Monday, February 3, 2014

Snow Day: Magic or Myth?

When my kids were little snow days began with a kind of magic. A Norman Rockwellian magic full of the promise of snowmen, sledding rosy cheeks and hot chocolate. Even shoveling the snow was a novelty thanks to whatever genius created the kid-size shovel.

Of course, like all magic, there is preparation involved. Layers of clothing must be forced over the head of wiggly children. Snow pants must be found and, with any hope, still fit from last year or be able to be passed down to the next child in the line of succession. Jackets need to be zipped, the farcical and pointless mitten ritual obeyed and hats must be put on and thrown off innumerable times. They are ready, and now must wait while you get ready, which you do in lightening speed before the whining reaches intolerable levels and their sweat bastes them into an inevitable frostbite threat. Time for the magic to begin.

They step out into the sparkling, powdery playland, which of course, must be documented with many photos, seemingly candid, but carefully reshot until the perfect Holiday card shot has been acquired. They fall into the snow, followed by a shared moment of joyous laughter from the snowy mischief, until the snow actually touches the skin between where their mittens end and their jacket begins. Complaints of cold and wet parade out of the rosy cheeks, pleas to go back into the house follow, one mitten and both hats have already been lost and only two minutes have passed.

But wait, children there is more magic.

“I’m cold”

Don’t you want to build a snowman?

“I want to watch Pokemon”

How about a snowball fight?

“(tears) Mommy why’d you hit me in the face with the snow?”

Mommy didn’t mean it, let’s go sledding! You’ll love sledding!

“I want to go inside.”

Sledding first. It’ll be fun. Let’s have some fun! Isn’t this fun!

Somehow you convince them to drag the sled six blocks to the nearest acceptable hill. They are frowning, but you know, you just know their lives will be transformed by the thrill and magic of sledding. A block and a half in, you find yourself carrying both sleds. A block later one of them is on your back. Snow from their boot is falling into your pants, which are not snow pants, because you are a grown up and it didn’t occur to you to buy snow pants. You get to the hill, which is full of other families determined to have fun and they have sledded that hill into a deathtrap of ice and “sled jumps” of exposed roots and rocks.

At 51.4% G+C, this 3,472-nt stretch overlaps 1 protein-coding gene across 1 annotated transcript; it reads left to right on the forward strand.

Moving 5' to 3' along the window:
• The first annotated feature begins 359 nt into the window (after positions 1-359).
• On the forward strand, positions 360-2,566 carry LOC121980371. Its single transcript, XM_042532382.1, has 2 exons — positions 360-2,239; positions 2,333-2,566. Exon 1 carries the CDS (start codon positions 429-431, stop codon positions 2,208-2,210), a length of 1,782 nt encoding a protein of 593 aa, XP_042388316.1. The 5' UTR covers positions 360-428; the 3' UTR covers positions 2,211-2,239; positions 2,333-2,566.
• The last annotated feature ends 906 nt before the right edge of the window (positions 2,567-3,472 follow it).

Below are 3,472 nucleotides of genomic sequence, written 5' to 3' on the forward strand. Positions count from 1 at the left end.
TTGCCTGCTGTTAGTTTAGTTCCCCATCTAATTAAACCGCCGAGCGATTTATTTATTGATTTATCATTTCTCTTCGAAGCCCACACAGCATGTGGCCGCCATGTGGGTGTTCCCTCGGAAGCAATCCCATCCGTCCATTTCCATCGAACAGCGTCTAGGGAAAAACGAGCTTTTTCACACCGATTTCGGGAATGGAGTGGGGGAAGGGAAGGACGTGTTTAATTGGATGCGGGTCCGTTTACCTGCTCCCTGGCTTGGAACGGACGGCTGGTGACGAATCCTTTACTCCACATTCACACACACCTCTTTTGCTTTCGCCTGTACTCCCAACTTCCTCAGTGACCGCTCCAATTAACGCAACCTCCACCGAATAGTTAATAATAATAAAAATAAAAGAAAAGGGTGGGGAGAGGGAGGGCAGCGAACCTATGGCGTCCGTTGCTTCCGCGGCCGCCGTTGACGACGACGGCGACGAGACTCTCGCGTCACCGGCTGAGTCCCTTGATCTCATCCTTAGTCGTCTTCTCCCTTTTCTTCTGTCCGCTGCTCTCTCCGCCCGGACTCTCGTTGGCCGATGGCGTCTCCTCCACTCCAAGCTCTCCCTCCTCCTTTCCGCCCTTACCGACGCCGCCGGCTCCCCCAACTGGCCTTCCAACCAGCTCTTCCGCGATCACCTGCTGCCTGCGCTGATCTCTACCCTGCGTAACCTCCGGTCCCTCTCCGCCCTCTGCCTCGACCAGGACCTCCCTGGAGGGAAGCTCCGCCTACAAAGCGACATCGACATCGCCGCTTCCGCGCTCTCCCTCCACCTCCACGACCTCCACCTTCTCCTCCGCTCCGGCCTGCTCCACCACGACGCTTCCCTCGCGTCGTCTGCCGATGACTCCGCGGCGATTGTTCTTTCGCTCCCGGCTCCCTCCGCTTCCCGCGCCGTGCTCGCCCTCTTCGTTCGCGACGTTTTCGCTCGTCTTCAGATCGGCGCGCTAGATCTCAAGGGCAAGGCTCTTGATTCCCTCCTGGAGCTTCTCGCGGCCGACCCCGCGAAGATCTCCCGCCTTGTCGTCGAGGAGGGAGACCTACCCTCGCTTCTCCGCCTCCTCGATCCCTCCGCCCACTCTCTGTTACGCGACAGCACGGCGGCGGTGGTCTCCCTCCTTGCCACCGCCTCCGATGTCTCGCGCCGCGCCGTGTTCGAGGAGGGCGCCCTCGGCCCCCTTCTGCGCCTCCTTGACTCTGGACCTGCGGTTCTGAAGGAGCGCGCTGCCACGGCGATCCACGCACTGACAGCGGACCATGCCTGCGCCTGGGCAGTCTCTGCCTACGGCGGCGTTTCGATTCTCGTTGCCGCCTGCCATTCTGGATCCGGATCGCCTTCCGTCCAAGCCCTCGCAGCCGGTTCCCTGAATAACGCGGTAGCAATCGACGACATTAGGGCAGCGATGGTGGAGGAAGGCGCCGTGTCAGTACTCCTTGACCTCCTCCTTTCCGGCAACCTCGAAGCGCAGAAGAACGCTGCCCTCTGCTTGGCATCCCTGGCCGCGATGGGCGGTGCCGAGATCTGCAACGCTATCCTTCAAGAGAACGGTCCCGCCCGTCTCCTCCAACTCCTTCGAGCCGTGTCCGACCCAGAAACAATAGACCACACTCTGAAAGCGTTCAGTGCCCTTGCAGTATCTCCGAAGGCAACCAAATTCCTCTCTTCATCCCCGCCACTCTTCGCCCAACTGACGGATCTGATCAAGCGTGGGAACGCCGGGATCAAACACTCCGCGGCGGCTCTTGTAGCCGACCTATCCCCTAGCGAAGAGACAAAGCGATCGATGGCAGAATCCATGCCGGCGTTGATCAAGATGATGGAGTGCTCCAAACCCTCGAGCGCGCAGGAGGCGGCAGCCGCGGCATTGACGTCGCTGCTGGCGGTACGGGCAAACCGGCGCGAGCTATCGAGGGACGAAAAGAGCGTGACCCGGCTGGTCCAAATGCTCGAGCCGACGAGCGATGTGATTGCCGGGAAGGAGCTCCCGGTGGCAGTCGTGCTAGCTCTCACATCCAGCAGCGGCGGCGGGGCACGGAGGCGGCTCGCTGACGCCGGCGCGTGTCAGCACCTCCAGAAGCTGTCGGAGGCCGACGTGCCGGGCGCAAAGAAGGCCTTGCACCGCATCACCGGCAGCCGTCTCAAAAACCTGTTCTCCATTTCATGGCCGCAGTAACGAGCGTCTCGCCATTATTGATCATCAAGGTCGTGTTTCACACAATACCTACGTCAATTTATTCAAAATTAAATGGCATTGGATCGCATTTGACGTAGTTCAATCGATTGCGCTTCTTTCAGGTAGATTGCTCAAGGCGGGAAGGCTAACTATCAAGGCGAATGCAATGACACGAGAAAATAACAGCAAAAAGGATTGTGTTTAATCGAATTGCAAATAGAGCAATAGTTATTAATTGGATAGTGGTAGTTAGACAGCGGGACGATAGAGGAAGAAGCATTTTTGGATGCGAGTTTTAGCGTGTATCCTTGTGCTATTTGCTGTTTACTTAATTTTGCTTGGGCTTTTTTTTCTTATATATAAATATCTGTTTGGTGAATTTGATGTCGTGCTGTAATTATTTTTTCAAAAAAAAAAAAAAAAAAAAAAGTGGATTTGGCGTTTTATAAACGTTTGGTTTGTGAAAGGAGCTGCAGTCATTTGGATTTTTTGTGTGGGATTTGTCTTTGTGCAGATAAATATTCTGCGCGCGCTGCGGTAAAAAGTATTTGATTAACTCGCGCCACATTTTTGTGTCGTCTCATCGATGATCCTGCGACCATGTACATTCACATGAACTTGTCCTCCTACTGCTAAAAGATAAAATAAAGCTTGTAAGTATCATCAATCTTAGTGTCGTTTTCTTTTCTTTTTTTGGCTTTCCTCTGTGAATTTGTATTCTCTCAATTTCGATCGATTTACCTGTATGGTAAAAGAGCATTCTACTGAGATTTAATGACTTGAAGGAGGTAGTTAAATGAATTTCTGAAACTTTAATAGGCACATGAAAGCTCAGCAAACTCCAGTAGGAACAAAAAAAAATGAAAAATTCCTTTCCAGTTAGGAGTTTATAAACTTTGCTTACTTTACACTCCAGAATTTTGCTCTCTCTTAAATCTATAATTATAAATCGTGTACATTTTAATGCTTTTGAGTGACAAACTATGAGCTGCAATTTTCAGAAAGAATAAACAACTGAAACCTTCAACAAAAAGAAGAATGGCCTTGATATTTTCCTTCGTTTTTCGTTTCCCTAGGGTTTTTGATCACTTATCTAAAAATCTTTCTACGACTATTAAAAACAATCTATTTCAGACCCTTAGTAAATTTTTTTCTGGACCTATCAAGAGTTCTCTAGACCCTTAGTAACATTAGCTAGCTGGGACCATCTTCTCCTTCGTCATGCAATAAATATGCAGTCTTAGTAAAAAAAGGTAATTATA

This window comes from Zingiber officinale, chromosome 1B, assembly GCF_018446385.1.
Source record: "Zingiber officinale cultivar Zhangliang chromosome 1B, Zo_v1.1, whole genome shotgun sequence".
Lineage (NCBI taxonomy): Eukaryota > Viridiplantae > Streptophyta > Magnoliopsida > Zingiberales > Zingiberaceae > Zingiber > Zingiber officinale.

You go down once with both of them reviewing your life’s regrets and successes as you realize this ride down the hill may be the last thing you ever do as you dodge children, trees and your mounting fatigue. The walk back up the hill seems like a journey out of Lord of the Rings. Once at the top, you do what any responsible parent would, you let them go down by themselves. After the battle of who sits in front and the brief tutorial on steering, you push them off to euphoria or certain death. It goes well until a third of the way down when one falls off, creating another “sled jump” and the other heads directly for a tree. You run down the icy slope, slip several times, only worrying about your dignity for a fleeting moment, you scoop up one and overrun the other just in time to act as a barrier between said “death tree” and your first born. When the magic of that moment is over, you pick yourself up, grab the overpriced sled, carry one child, hold the other one by the jacket and make your way home swallowing the curses you have for the snow and all it’s magical bullshit.

Once inside, the disrobing, if filmed, could win an Oscar for comedy or tragedy depending on the angle and the editing. Once inside, you still can’t let go of the need for magic and memories, so you actually make hot chocolate. You don’t have the mini marshmallows, so you put a couple of big ones in there. Your children, who look at you with pity and disdain, eat the marshmallow, take one sip of the cocoa, complain about the temperature and go watch whatever mythological swill Nickolodeon offers at this time of day. Which, by the way, is only 10:15am.

And you put your head down on the kitchen table and lament the failed magic trick. One more thing you have ruined for your kids.

And then two weeks later it snows again. You take a deep breath of fortitude, determined not to force your own magic down their throats again. And then a little hand pokes you in the head and the little voice attached asks “Mommy, can we go sledding?” 

And the rabbit comes out of the hat again.


  1. I love this - so real and so well-written! One thing I will add to the mix: the day when your kids are no longer little, no longer living "at home" (or rather, their home is no longer yours), when you watch the school closings at the bottom of the screen and say to your partner, "Remember when snow days were important?"